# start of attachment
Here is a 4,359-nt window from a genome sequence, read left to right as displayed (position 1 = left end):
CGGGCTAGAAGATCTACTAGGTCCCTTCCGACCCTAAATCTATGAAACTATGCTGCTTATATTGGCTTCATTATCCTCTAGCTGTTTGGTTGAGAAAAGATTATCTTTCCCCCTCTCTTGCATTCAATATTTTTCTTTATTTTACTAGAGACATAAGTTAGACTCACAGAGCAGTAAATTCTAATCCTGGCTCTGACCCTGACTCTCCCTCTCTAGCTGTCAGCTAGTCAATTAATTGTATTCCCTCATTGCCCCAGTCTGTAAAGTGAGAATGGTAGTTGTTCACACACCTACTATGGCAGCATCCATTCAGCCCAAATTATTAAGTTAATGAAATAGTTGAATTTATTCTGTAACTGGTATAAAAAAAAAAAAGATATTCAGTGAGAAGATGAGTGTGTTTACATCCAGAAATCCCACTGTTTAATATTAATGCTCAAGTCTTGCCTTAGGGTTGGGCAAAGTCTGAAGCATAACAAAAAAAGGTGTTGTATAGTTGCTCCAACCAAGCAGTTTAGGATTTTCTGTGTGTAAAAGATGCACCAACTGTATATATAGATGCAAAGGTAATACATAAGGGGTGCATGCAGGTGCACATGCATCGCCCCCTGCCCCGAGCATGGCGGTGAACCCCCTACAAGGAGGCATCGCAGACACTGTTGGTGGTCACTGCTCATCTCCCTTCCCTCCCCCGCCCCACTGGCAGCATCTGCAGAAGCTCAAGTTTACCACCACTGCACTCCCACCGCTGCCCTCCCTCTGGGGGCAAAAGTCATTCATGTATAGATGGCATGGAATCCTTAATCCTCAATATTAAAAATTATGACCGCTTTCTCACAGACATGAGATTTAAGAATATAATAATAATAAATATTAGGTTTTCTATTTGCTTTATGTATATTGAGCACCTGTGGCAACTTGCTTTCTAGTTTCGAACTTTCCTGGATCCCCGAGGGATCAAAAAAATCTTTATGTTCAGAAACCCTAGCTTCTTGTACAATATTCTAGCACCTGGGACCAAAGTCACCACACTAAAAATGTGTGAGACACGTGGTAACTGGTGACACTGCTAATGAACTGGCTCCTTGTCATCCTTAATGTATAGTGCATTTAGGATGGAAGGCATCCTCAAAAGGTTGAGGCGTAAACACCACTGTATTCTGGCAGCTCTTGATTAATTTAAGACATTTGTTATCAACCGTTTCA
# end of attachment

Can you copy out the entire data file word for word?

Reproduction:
Here is a 4,359-nt window from a genome sequence, read left to right as displayed (position 1 = left end):
CGGGCTAGAAGATCTACTAGGTCCCTTCCGACCCTAAATCTATGAAACTATGCTGCTTATATTGGCTTCATTATCCTCTAGCTGTTTGGTTGAGAAAAGATTATCTTTCCCCCTCTCTTGCATTCAATATTTTTCTTTATTTTACTAGAGACATAAGTTAGACTCACAGAGCAGTAAATTCTAATCCTGGCTCTGACCCTGACTCTCCCTCTCTAGCTGTCAGCTAGTCAATTAATTGTATTCCCTCATTGCCCCAGTCTGTAAAGTGAGAATGGTAGTTGTTCACACACCTACTATGGCAGCATCCATTCAGCCCAAATTATTAAGTTAATGAAATAGTTGAATTTATTCTGTAACTGGTATAAAAAAAAAAAAGATATTCAGTGAGAAGATGAGTGTGTTTACATCCAGAAATCCCACTGTTTAATATTAATGCTCAAGTCTTGCCTTAGGGTTGGGCAAAGTCTGAAGCATAACAAAAAAAGGTGTTGTATAGTTGCTCCAACCAAGCAGTTTAGGATTTTCTGTGTGTAAAAGATGCACCAACTGTATATATAGATGCAAAGGTAATACATAAGGGGTGCATGCAGGTGCACATGCATCGCCCCCTGCCCCGAGCATGGCGGTGAACCCCCTACAAGGAGGCATCGCAGACACTGTTGGTGGTCACTGCTCATCTCCCTTCCCTCCCCCGCCCCACTGGCAGCATCTGCAGAAGCTCAAGTTTACCACCACTGCACTCCCACCGCTGCCCTCCCTCTGGGGGCAAAAGTCATTCATGTATAGATGGCATGGAATCCTTAATCCTCAATATTAAAAATTATGACCGCTTTCTCACAGACATGAGATTTAAGAATATAATAATAATAAATATTAGGTTTTCTATTTGCTTTATGTATATTGAGCACCTGTGGCAACTTGCTTTCTAGTTTCGAACTTTCCTGGATCCCCGAGGGATCAAAAAAATCTTTATGTTCAGAAACCCTAGCTTCTTGTACAATATTCTAGCACCTGGGACCAAAGTCACCACACTAAAAATGTGTGAGACACGTGGTAACTGGTGACACTGCTAATGAACTGGCTCCTTGTCATCCTTAATGTATAGTGCATTTAGGATGGAAGGCATCCTCAAAAGGTTGAGGCGTAAACACCACTGTATTCTGGCAGCTCTTGATTAATTTAAGACATTTGTTATCAACCGTTTCA